StarSearch: the final. Of all things.
Andrew Mickel21 April 2012
We have been avid attendees of StarSearch, the flagship event of new club Deansways in the basement of Bethnal Green Working Men's Club, scratching up two heats of the talent show before seeing Thursday's final.
Considering this is the first regular night for Deansways, the format has managed to find a slickly unslick DIY aesthetic to pull together a tight show. (Strictly speaking, it ran many years ago in Camden with Trevor Lock and Paul Foot, but it's been resting a while.) There's the sharp-suited host, Trevor Lock, who anchors the show on stage and gives the acts some support if they're taking a rollicking from the judges. There's sixties-era Corrie extra Hatty Ashdown gossiping with acts backstage on an easily-distracted handicam.
There are three big-character judges, led by by the other-worldly Ross Lee (and for the final including the only agent who could out-flamboyant his client Louis Spence, Colin Evans, and Chris Dangerfield). There's an incompetent tech guy, some free Polish food from one of the audience and a woman doing a sketch of the judges. There's a venue done up like a ship, a bar whose most exotic drink is Newcastle Brown Ale, and Karl Schultz laughing like a drain throughout the entire show. It's really quite a lot take in.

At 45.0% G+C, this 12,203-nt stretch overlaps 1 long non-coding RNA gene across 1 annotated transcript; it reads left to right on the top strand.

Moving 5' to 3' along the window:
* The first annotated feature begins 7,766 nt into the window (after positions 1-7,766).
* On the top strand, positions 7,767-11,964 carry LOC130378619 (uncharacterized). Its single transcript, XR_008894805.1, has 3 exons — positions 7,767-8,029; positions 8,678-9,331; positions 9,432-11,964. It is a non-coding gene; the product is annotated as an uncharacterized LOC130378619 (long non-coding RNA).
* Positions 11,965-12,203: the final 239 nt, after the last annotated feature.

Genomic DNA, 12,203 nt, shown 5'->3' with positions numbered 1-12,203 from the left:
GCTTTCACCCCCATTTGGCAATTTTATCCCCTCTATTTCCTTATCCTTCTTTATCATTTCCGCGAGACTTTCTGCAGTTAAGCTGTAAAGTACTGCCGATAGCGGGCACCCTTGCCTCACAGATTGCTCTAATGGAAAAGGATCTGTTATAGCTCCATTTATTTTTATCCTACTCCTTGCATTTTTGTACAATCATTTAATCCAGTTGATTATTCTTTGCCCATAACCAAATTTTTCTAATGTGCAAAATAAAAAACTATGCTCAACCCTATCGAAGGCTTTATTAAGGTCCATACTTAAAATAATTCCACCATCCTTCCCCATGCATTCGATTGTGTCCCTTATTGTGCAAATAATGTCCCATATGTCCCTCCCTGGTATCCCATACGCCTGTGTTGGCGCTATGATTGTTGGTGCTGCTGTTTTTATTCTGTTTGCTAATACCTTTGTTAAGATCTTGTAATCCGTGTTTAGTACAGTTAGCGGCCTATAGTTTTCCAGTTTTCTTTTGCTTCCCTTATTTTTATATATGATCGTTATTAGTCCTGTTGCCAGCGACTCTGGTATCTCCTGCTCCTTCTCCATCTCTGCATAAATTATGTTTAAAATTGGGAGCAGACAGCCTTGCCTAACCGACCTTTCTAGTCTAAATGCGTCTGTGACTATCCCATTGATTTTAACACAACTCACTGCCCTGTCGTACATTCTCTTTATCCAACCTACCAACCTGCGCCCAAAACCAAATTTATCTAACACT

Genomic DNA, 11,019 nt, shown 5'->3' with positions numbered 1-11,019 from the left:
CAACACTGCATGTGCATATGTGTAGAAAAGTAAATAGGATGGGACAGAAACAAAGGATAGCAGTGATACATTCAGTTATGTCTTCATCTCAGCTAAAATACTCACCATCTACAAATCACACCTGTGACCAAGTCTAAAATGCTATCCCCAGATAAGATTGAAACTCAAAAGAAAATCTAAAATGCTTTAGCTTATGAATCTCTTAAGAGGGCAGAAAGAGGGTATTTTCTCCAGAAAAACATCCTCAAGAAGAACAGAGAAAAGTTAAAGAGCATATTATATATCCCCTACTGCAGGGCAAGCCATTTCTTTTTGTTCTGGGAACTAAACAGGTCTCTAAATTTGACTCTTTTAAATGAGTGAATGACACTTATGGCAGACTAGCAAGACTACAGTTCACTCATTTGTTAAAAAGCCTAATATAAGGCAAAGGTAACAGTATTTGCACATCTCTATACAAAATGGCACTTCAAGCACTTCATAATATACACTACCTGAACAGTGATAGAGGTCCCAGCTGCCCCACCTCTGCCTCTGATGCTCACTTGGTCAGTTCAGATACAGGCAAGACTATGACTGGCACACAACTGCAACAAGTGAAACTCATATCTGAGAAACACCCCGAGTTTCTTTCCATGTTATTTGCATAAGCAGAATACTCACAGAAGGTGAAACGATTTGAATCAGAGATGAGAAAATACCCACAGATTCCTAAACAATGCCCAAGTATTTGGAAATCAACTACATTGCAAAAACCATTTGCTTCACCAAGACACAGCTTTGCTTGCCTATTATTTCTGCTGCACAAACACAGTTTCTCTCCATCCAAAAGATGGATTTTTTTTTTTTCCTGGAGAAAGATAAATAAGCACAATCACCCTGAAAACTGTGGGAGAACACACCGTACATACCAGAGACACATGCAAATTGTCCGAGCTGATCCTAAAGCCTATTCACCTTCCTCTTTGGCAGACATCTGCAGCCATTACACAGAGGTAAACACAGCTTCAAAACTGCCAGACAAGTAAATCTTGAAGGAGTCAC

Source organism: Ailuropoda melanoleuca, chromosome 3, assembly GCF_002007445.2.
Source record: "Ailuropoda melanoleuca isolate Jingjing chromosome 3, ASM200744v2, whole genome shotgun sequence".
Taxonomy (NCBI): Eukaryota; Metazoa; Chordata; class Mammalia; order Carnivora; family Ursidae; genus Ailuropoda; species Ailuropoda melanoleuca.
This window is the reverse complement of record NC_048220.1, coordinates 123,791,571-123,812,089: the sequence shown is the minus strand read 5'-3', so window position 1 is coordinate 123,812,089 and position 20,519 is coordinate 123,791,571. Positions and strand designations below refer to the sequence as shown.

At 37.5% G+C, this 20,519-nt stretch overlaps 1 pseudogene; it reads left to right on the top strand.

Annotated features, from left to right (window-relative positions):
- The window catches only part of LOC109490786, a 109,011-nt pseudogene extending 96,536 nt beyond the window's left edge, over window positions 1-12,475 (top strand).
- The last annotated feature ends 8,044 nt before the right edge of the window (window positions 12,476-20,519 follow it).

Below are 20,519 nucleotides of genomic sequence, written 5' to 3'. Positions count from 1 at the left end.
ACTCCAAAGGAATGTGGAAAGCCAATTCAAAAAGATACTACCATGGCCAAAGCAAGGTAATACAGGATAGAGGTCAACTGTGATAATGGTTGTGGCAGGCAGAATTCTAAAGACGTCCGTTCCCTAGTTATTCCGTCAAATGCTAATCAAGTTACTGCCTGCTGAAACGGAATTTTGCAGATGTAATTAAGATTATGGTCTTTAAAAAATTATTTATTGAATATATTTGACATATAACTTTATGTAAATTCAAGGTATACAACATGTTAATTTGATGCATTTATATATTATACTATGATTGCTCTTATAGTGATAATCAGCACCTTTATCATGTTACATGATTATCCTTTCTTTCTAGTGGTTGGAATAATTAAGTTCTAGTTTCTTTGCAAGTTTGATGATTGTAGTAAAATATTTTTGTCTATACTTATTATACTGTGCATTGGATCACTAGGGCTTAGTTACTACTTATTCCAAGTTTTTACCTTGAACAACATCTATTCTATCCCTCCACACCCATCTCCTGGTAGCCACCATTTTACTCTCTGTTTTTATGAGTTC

Actually, it would be much too much if it wasn't for two crucial elements. First there's the not-exactly shy and retiring Harry Deansway, who runs the night and club and is clearly trying to set himself up as an impresario of the east. Fair play to him: it takes nerve to start up something from scratch, and there's certainly room in the area for more shows. And here he's stuck right into the action to make it fit whatever his vision is, even strutting across the stage during the winner's announcement to order directions at Lock.
And then there's the acts themselves, who give some focus to the circus going on around them. Given the amount of formatting in the night, there's only actually room for four acts, most of which have turned up on TV talent shows for people to laugh at.
Which is where the one obvious problem with the show comes in: the age-old talent show conundrum of working out whether you're laughing with or at the acts. There's no doubt there's some pretty vulnerable people on stage here, but they seems to be having a lot of fun. Each finalist's turn is prefaced by a video of the contestant made with Pappy's Mathew Crosby which seems to skirt the line of acceptability more tightly than any other section.
The thing that probably saves the show from the worst possible excesses of the format is that the judges and hosts do get what could be easily ostracised characters involved. The judges in particular seemed to make effort to chat with contestants outside the structure of the show, and the fact they aren't bundled straight out into the cold does seem to make the difference between this and a cheap-and-cheerful TV talent show. Then again, I can't tell whether there really is a difference, or whether it is just such a fun night that I want to pretend there is one.
I've gone to StarSearch with several different people and every one has ended up asking themselves the same question. Still, this is probably the most fun comedy night I've been to since last Edinburgh, although that doesn't really mitigate the problem with the acts.
It sells itself as the talent show lover's talent show, and it's not wrong: the pros and cons of the format are here in a nutshell.
Your rating: None
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